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Jacques Louis David’s 1801 painting Napoleon at the St. Bernard Pass is an iconic figurative reproduction of the French Emperor Napoleon. David, an immensely influential painter responsible for popularising the Neoclassical style, was the chief painter of the French Revolution, depicted many of its figures and events, and played a decisive role in the sweeping changes taking place in France at the end of the eighteenth century. His style took shape in the late 1780s, forging a more contemplative take on the history painting genre, moving away from the excessive flourishes of the Rococo period and towards an austere and rigid classicism. Becoming a close friend of the architect of the revolutionary terror, Maximilien Robespierre, David effectively controlled the entirety of the visual arts during the early years of the French Republic. After the fall of Robespierre, David became closely acquainted with Napoleon Bonaparte, developing much of his imperial style in collaboration with the classical mind of the military leader.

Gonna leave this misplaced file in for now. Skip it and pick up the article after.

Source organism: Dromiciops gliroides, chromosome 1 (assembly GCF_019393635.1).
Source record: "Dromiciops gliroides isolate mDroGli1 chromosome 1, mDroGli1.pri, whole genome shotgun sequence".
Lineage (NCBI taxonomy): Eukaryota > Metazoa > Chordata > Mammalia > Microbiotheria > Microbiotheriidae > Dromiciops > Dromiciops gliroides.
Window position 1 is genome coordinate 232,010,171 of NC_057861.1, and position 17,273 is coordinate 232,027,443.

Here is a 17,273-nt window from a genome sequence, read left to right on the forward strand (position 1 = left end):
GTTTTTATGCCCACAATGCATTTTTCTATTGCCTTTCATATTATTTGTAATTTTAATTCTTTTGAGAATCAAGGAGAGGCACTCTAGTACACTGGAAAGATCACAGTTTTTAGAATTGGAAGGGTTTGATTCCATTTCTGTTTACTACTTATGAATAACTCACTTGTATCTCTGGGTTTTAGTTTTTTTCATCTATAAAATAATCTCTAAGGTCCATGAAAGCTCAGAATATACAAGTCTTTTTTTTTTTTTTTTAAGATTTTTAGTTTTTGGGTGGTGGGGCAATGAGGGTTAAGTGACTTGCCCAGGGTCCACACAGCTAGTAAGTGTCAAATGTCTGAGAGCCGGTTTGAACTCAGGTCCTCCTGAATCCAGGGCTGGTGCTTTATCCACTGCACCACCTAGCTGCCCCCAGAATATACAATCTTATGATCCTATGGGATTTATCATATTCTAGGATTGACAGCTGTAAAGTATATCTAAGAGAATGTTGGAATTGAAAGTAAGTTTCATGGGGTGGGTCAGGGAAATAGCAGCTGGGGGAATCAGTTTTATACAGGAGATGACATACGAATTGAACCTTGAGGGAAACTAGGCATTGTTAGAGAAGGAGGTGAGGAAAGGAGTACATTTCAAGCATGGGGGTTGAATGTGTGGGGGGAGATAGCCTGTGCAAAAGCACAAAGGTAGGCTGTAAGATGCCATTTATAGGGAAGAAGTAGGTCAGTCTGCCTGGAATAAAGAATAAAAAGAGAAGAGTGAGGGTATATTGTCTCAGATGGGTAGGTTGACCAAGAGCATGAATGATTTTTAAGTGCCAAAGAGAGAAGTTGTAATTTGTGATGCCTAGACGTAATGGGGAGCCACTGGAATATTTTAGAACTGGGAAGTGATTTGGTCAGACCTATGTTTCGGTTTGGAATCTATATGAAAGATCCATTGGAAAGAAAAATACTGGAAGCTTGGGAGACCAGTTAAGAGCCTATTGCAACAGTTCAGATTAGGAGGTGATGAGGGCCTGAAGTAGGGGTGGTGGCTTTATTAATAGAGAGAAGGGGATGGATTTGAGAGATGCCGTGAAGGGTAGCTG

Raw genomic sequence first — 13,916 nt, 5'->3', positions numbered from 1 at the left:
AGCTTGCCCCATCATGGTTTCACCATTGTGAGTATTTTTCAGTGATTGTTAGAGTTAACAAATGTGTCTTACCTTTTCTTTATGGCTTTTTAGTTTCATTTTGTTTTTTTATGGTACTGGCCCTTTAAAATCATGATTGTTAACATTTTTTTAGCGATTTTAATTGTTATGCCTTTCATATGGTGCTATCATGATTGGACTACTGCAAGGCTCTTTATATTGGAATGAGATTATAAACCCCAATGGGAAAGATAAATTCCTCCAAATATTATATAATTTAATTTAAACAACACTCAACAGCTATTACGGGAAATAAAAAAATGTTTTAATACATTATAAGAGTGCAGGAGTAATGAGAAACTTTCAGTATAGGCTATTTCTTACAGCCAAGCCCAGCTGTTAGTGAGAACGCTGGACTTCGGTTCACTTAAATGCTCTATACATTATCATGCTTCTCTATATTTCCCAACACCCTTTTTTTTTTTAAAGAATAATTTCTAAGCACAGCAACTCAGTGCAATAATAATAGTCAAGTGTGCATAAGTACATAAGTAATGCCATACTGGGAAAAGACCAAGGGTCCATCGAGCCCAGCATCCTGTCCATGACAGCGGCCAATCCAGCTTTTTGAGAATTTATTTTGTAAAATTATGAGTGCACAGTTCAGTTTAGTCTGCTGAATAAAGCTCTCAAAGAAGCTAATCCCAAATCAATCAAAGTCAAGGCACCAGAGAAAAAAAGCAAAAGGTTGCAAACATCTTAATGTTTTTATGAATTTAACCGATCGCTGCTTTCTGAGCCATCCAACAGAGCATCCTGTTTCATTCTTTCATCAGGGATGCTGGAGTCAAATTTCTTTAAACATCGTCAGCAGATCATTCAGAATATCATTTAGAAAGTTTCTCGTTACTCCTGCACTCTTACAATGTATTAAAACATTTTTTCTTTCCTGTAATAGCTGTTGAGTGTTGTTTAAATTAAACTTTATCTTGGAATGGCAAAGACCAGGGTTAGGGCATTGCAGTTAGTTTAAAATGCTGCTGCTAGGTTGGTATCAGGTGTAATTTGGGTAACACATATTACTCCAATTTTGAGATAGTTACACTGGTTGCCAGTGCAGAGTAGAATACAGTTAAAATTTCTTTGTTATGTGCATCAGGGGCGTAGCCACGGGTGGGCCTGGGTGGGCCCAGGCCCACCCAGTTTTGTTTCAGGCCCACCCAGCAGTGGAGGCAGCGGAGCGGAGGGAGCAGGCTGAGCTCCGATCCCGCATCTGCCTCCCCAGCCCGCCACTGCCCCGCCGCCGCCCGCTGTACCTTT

Napoleon at the St. Bernard Pass is one of five near-identical versions of an equestrian reproduction of the likeness of Napoleon crossing the Alps. First commissioned by the King of Spain, the canvas shows an idyllic, heroic view of the crossing that the Grande Armee made in 1800. The first two versions were first shown in the Louvre alongside David’s masterwork The Intervention of the Sabine Women, and soon a great number of reproductions became commercially available to the public to commemorate the successes of Napoleon’s armies. Taking equestrian portraiture to new heights, this is one of the most enduring historical images, and demonstrates the mutual respect felt between David and his subject. After the French Empire was proclaimed in 1804, David became the official painter of courtly life, such was the effect of Napoleon at the St. Bernard Pass.